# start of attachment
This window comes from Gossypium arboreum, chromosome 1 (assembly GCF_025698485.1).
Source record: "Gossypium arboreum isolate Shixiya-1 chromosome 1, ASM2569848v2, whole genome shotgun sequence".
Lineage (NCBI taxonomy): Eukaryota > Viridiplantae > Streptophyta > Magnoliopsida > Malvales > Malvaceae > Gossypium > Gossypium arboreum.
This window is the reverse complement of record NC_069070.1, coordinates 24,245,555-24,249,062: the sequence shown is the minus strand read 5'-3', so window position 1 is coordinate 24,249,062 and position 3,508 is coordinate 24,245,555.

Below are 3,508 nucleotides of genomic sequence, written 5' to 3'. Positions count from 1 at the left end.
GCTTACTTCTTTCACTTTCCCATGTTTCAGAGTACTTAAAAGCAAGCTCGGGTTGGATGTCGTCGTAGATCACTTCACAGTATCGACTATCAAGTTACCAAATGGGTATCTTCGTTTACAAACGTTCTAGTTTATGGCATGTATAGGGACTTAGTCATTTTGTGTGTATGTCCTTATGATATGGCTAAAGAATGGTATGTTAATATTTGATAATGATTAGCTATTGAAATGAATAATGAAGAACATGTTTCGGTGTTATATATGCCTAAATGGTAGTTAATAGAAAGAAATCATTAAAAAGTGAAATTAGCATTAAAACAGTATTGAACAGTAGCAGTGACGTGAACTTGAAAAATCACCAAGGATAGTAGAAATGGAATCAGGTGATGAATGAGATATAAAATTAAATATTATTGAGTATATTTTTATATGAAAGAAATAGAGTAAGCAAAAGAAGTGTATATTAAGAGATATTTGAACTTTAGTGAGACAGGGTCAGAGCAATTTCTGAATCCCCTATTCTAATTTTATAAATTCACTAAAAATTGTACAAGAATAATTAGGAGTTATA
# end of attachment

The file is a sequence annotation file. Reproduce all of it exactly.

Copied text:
This window comes from Gossypium arboreum, chromosome 1 (assembly GCF_025698485.1).
Source record: "Gossypium arboreum isolate Shixiya-1 chromosome 1, ASM2569848v2, whole genome shotgun sequence".
Lineage (NCBI taxonomy): Eukaryota > Viridiplantae > Streptophyta > Magnoliopsida > Malvales > Malvaceae > Gossypium > Gossypium arboreum.
This window is the reverse complement of record NC_069070.1, coordinates 24,245,555-24,249,062: the sequence shown is the minus strand read 5'-3', so window position 1 is coordinate 24,249,062 and position 3,508 is coordinate 24,245,555.

Below are 3,508 nucleotides of genomic sequence, written 5' to 3'. Positions count from 1 at the left end.
GCTTACTTCTTTCACTTTCCCATGTTTCAGAGTACTTAAAAGCAAGCTCGGGTTGGATGTCGTCGTAGATCACTTCACAGTATCGACTATCAAGTTACCAAATGGGTATCTTCGTTTACAAACGTTCTAGTTTATGGCATGTATAGGGACTTAGTCATTTTGTGTGTATGTCCTTATGATATGGCTAAAGAATGGTATGTTAATATTTGATAATGATTAGCTATTGAAATGAATAATGAAGAACATGTTTCGGTGTTATATATGCCTAAATGGTAGTTAATAGAAAGAAATCATTAAAAAGTGAAATTAGCATTAAAACAGTATTGAACAGTAGCAGTGACGTGAACTTGAAAAATCACCAAGGATAGTAGAAATGGAATCAGGTGATGAATGAGATATAAAATTAAATATTATTGAGTATATTTTTATATGAAAGAAATAGAGTAAGCAAAAGAAGTGTATATTAAGAGATATTTGAACTTTAGTGAGACAGGGTCAGAGCAATTTCTGAATCCCCTATTCTAATTTTATAAATTCACTAAAAATTGTACAAGAATAATTAGGAGTTATA